SINGAPORE - A 53-year-old woman was on Tuesday (April 3) charged in the State Courts by the Ministry of Manpower (MOM) for abetting an employer to house foreign workers in overcrowded private residential premises.
Zhou Fengxing faces 21 charges under the Employment of Foreign Manpower Act. If convicted, she could be jailed for up to 12 months and/or fined up to $10,000.
Zhou's company, Sino Star Enterprise, which arranges accommodation for foreign workers, also faces the same number of charges under the act, MOM and the Urban Redevelopment Authority (URA) said in a joint statement on Tuesday.
Zhou and Sino Star were also charged by the URA - each faces three charges of unauthorised change of use of private residential units under the Planning Act, and two charges of abetting the unauthorised change of use of private residential units.
If found guilty, Zhou and Sino Star could be fined up to $200,000 per charge.
The case was uncovered as part of MOM's enforcement efforts against foreign worker housing offences.
Investigations revealed that Sino Star was the master tenant of several units at a residential apartment in Geylang.
From March to July 2015, Zhou gave consent for Sino Star to sublet one unit to an employer to house a total of 21 foreign workers.
The unit had exceeded URA's then prevailing occupancy cap of eight people. This was revised to six people in February last year.
Apart from illegal partitions found inside, there was also overcrowding in the unit.
This resulted in extremely unsanitary conditions, which compromised the well-being of the workers.
After MOM conducted inspections at the residential unit, it ordered the employer to promptly relocate all affected workers.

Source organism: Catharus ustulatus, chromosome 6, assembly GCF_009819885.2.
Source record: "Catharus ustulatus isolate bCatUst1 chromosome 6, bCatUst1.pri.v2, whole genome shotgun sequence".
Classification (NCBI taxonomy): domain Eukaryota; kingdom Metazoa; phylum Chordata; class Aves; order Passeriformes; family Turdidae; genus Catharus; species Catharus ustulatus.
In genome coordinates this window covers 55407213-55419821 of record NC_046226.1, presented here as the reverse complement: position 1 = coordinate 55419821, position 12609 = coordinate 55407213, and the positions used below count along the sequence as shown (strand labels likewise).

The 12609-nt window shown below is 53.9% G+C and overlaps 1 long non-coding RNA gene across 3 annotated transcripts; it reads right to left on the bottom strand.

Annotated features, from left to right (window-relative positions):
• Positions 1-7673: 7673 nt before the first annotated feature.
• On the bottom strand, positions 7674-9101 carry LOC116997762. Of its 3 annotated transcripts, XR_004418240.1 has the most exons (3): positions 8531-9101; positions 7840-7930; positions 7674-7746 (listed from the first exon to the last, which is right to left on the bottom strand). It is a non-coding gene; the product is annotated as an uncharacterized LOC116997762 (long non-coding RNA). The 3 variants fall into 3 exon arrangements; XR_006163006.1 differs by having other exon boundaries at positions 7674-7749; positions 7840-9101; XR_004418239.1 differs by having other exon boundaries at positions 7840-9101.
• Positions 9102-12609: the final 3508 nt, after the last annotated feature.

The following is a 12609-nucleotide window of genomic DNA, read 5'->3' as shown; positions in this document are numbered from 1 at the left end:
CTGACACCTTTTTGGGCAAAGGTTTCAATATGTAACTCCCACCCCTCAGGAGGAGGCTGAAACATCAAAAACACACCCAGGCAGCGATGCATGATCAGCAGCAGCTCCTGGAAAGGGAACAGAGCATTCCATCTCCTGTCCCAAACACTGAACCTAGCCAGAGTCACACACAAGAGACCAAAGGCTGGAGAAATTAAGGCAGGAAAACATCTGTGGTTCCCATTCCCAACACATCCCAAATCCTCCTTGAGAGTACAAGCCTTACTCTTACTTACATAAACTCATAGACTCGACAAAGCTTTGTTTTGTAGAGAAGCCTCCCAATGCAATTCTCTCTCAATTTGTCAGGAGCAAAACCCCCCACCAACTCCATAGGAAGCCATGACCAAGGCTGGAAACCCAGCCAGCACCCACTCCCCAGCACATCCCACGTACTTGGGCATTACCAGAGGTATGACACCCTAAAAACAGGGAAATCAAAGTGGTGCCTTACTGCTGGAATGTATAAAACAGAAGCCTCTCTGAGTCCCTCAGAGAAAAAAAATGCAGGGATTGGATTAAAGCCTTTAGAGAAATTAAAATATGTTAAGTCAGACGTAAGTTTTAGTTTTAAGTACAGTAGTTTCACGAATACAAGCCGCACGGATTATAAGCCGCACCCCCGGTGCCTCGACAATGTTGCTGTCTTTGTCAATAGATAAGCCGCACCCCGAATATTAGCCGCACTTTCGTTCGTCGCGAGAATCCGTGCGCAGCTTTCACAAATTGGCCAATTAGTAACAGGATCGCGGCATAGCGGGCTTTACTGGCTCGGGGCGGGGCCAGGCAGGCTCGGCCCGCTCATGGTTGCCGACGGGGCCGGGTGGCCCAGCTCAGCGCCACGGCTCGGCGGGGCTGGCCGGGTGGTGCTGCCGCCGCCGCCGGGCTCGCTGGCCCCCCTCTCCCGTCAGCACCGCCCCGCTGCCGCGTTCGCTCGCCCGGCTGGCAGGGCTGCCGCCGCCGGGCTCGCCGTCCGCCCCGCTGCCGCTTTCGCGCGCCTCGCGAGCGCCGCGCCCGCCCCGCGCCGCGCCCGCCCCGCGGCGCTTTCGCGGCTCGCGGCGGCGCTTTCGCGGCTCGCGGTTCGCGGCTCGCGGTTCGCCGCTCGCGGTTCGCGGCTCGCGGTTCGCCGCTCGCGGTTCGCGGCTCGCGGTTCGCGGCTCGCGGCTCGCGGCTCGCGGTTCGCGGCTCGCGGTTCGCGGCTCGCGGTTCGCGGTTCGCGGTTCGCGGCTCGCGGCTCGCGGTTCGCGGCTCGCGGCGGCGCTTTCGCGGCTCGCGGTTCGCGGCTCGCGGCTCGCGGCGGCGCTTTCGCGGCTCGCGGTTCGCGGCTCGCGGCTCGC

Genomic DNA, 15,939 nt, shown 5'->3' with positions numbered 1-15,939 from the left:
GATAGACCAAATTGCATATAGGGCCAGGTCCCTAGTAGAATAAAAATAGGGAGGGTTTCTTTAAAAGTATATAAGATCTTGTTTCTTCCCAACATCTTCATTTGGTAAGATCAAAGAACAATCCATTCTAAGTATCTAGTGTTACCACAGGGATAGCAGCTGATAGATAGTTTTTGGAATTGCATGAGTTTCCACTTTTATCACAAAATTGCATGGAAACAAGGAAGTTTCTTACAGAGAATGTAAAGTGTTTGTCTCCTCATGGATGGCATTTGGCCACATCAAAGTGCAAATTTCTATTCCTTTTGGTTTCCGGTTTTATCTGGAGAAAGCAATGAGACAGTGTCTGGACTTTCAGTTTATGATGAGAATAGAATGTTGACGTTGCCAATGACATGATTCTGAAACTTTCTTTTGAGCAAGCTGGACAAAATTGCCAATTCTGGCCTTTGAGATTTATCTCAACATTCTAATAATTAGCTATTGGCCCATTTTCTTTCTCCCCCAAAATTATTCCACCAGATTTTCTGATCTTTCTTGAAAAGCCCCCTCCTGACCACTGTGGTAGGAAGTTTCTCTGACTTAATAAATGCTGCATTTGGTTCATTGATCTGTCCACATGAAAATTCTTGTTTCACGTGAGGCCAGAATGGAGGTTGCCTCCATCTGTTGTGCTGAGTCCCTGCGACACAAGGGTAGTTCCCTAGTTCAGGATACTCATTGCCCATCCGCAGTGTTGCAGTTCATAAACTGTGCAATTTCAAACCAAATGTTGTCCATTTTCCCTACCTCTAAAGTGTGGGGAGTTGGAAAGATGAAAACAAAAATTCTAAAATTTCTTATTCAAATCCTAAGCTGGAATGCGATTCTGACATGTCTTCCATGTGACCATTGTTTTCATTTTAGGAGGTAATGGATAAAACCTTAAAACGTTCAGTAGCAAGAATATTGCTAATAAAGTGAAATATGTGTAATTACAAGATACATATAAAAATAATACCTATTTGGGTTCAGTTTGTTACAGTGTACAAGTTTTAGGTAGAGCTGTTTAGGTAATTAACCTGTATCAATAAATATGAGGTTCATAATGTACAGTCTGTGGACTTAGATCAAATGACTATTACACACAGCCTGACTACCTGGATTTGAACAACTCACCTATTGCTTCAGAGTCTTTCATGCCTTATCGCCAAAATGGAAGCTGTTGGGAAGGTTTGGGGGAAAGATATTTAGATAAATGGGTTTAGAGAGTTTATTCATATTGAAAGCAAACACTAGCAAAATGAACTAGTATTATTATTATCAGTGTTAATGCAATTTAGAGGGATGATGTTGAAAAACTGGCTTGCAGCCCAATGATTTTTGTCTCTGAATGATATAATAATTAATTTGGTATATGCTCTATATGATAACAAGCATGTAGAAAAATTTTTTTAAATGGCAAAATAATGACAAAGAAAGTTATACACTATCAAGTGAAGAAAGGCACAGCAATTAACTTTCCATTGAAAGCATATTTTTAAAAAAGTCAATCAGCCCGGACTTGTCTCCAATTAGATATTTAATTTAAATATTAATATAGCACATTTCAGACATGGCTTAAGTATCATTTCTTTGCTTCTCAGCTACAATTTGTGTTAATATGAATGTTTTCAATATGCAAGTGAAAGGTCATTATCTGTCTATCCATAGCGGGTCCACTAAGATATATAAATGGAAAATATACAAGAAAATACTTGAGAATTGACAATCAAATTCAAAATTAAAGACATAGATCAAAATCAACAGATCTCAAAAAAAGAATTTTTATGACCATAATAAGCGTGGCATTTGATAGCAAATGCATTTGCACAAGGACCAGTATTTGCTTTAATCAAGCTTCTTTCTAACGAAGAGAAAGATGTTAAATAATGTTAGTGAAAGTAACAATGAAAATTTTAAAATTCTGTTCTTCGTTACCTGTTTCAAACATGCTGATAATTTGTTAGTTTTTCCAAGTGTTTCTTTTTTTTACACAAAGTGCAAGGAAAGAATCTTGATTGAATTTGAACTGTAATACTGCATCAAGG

They were moved out to a purpose-built dormitory within two weeks from the date the directive was issued.
The cases against Zhou and Sino Star have been adjourned to April 24 for a further mention.
Under the Employment of Foreign Manpower (Work Passes) Regulations, employers are required to provide accommodation for their foreign workers which comply with the various statutory requirements.
Employers who contravene any of the conditions of the work pass will be guilty of an offence.
On top of penalties imposed by the court, MOM will also bar errant employers from employing foreign workers.
It will also take firm action against errant property owners or tenants who fraudulently entered into subletting arrangements with employers that resulted in overcrowding conditions for the foreign workers.
Under URA's current regulations, private residential properties are subject to an occupancy cap of six unrelated people. All occupants must also fulfil a minimum stay duration of three consecutive months.
MOM urges foreign workers who have issues with their accommodation to first raise the matter with their employer. If their employers fail to make improvements to the living conditions, they should immediately seek advice and assistance from the Migrant Workers' Centre on 6536-2692 or report the matter to MOM on 6438-5122.
Members of the public can refer foreign workers in distress to MOM at the same number, or e-mail firstname.lastname@example.org, with the assurance that information will be kept strictly confidential.